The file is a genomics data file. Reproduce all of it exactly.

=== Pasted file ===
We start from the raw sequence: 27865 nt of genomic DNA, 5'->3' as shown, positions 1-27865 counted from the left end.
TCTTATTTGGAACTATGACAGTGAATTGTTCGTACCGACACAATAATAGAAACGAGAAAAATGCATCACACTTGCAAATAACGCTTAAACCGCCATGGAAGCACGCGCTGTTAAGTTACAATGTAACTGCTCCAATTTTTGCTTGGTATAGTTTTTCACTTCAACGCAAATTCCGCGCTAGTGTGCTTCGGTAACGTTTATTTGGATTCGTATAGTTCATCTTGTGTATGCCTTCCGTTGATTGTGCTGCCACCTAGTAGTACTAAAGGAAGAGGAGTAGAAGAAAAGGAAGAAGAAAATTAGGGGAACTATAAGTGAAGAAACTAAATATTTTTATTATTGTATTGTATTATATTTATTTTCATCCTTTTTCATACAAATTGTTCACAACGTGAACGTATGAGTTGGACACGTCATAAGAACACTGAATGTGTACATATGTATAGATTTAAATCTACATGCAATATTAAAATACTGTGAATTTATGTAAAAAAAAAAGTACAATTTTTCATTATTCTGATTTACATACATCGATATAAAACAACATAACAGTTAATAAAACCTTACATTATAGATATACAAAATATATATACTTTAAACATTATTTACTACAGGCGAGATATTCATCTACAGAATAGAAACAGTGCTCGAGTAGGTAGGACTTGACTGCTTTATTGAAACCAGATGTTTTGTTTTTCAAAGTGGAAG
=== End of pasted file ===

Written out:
We start from the raw sequence: 27865 nt of genomic DNA, 5'->3' as shown, positions 1-27865 counted from the left end.
TCTTATTTGGAACTATGACAGTGAATTGTTCGTACCGACACAATAATAGAAACGAGAAAAATGCATCACACTTGCAAATAACGCTTAAACCGCCATGGAAGCACGCGCTGTTAAGTTACAATGTAACTGCTCCAATTTTTGCTTGGTATAGTTTTTCACTTCAACGCAAATTCCGCGCTAGTGTGCTTCGGTAACGTTTATTTGGATTCGTATAGTTCATCTTGTGTATGCCTTCCGTTGATTGTGCTGCCACCTAGTAGTACTAAAGGAAGAGGAGTAGAAGAAAAGGAAGAAGAAAATTAGGGGAACTATAAGTGAAGAAACTAAATATTTTTATTATTGTATTGTATTATATTTATTTTCATCCTTTTTCATACAAATTGTTCACAACGTGAACGTATGAGTTGGACACGTCATAAGAACACTGAATGTGTACATATGTATAGATTTAAATCTACATGCAATATTAAAATACTGTGAATTTATGTAAAAAAAAAAGTACAATTTTTCATTATTCTGATTTACATACATCGATATAAAACAACATAACAGTTAATAAAACCTTACATTATAGATATACAAAATATATATACTTTAAACATTATTTACTACAGGCGAGATATTCATCTACAGAATAGAAACAGTGCTCGAGTAGGTAGGACTTGACTGCTTTATTGAAACCAGATGTTTTGTTTTTCAAAGTGGAAG